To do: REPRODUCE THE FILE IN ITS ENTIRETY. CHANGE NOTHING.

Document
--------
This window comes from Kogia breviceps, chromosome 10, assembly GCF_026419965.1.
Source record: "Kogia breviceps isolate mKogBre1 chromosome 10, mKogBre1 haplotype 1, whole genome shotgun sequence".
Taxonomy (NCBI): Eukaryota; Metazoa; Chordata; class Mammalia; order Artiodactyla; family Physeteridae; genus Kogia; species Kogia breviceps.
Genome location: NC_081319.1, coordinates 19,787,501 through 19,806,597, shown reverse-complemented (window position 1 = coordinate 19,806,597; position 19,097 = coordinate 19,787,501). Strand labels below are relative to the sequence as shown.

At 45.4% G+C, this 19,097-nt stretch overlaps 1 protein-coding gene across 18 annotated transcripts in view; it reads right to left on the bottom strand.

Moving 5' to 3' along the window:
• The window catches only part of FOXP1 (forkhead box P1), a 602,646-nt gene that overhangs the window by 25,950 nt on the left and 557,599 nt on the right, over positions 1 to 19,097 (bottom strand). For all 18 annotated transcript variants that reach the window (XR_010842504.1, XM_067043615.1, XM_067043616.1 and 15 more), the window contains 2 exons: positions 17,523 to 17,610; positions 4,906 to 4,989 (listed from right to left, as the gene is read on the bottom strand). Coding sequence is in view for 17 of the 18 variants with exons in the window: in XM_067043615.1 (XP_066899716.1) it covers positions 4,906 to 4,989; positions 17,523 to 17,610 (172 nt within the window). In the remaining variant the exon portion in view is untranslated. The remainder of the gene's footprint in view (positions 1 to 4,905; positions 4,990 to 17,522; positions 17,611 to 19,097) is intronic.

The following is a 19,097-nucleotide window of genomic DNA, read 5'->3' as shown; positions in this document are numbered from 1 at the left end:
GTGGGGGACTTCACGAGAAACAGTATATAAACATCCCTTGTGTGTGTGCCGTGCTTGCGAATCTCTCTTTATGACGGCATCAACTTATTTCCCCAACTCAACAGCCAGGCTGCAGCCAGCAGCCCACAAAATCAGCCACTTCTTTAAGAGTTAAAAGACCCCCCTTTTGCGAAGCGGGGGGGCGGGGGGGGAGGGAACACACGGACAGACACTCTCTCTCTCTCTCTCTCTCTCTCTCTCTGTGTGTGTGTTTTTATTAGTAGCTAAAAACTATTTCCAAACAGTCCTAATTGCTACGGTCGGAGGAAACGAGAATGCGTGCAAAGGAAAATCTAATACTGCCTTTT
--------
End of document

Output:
This window comes from Kogia breviceps, chromosome 10, assembly GCF_026419965.1.
Source record: "Kogia breviceps isolate mKogBre1 chromosome 10, mKogBre1 haplotype 1, whole genome shotgun sequence".
Taxonomy (NCBI): Eukaryota; Metazoa; Chordata; class Mammalia; order Artiodactyla; family Physeteridae; genus Kogia; species Kogia breviceps.
Genome location: NC_081319.1, coordinates 19,787,501 through 19,806,597, shown reverse-complemented (window position 1 = coordinate 19,806,597; position 19,097 = coordinate 19,787,501). Strand labels below are relative to the sequence as shown.

At 45.4% G+C, this 19,097-nt stretch overlaps 1 protein-coding gene across 18 annotated transcripts in view; it reads right to left on the bottom strand.

Moving 5' to 3' along the window:
• The window catches only part of FOXP1 (forkhead box P1), a 602,646-nt gene that overhangs the window by 25,950 nt on the left and 557,599 nt on the right, over positions 1 to 19,097 (bottom strand). For all 18 annotated transcript variants that reach the window (XR_010842504.1, XM_067043615.1, XM_067043616.1 and 15 more), the window contains 2 exons: positions 17,523 to 17,610; positions 4,906 to 4,989 (listed from right to left, as the gene is read on the bottom strand). Coding sequence is in view for 17 of the 18 variants with exons in the window: in XM_067043615.1 (XP_066899716.1) it covers positions 4,906 to 4,989; positions 17,523 to 17,610 (172 nt within the window). In the remaining variant the exon portion in view is untranslated. The remainder of the gene's footprint in view (positions 1 to 4,905; positions 4,990 to 17,522; positions 17,611 to 19,097) is intronic.

The following is a 19,097-nucleotide window of genomic DNA, read 5'->3' as shown; positions in this document are numbered from 1 at the left end:
GTGGGGGACTTCACGAGAAACAGTATATAAACATCCCTTGTGTGTGTGCCGTGCTTGCGAATCTCTCTTTATGACGGCATCAACTTATTTCCCCAACTCAACAGCCAGGCTGCAGCCAGCAGCCCACAAAATCAGCCACTTCTTTAAGAGTTAAAAGACCCCCCTTTTGCGAAGCGGGGGGGCGGGGGGGGAGGGAACACACGGACAGACACTCTCTCTCTCTCTCTCTCTCTCTCTCTCTGTGTGTGTGTTTTTATTAGTAGCTAAAAACTATTTCCAAACAGTCCTAATTGCTACGGTCGGAGGAAACGAGAATGCGTGCAAAGGAAAATCTAATACTGCCTTTT